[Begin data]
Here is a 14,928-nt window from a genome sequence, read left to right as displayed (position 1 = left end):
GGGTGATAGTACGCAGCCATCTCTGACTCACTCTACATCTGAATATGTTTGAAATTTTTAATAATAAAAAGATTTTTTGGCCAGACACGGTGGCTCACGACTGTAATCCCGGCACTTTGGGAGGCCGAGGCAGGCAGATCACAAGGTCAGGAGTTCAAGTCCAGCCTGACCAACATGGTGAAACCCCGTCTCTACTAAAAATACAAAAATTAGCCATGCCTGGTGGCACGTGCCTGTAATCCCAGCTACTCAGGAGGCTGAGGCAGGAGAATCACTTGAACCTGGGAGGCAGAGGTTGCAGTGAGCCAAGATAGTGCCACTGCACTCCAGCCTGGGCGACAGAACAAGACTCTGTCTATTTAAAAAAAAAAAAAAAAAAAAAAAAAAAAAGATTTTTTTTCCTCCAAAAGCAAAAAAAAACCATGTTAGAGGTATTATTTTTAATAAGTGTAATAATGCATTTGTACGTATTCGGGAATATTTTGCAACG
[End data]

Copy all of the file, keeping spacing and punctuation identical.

Here is a 14,928-nt window from a genome sequence, read left to right as displayed (position 1 = left end):
GGGTGATAGTACGCAGCCATCTCTGACTCACTCTACATCTGAATATGTTTGAAATTTTTAATAATAAAAAGATTTTTTGGCCAGACACGGTGGCTCACGACTGTAATCCCGGCACTTTGGGAGGCCGAGGCAGGCAGATCACAAGGTCAGGAGTTCAAGTCCAGCCTGACCAACATGGTGAAACCCCGTCTCTACTAAAAATACAAAAATTAGCCATGCCTGGTGGCACGTGCCTGTAATCCCAGCTACTCAGGAGGCTGAGGCAGGAGAATCACTTGAACCTGGGAGGCAGAGGTTGCAGTGAGCCAAGATAGTGCCACTGCACTCCAGCCTGGGCGACAGAACAAGACTCTGTCTATTTAAAAAAAAAAAAAAAAAAAAAAAAAAAAAGATTTTTTTTCCTCCAAAAGCAAAAAAAAACCATGTTAGAGGTATTATTTTTAATAAGTGTAATAATGCATTTGTACGTATTCGGGAATATTTTGCAACG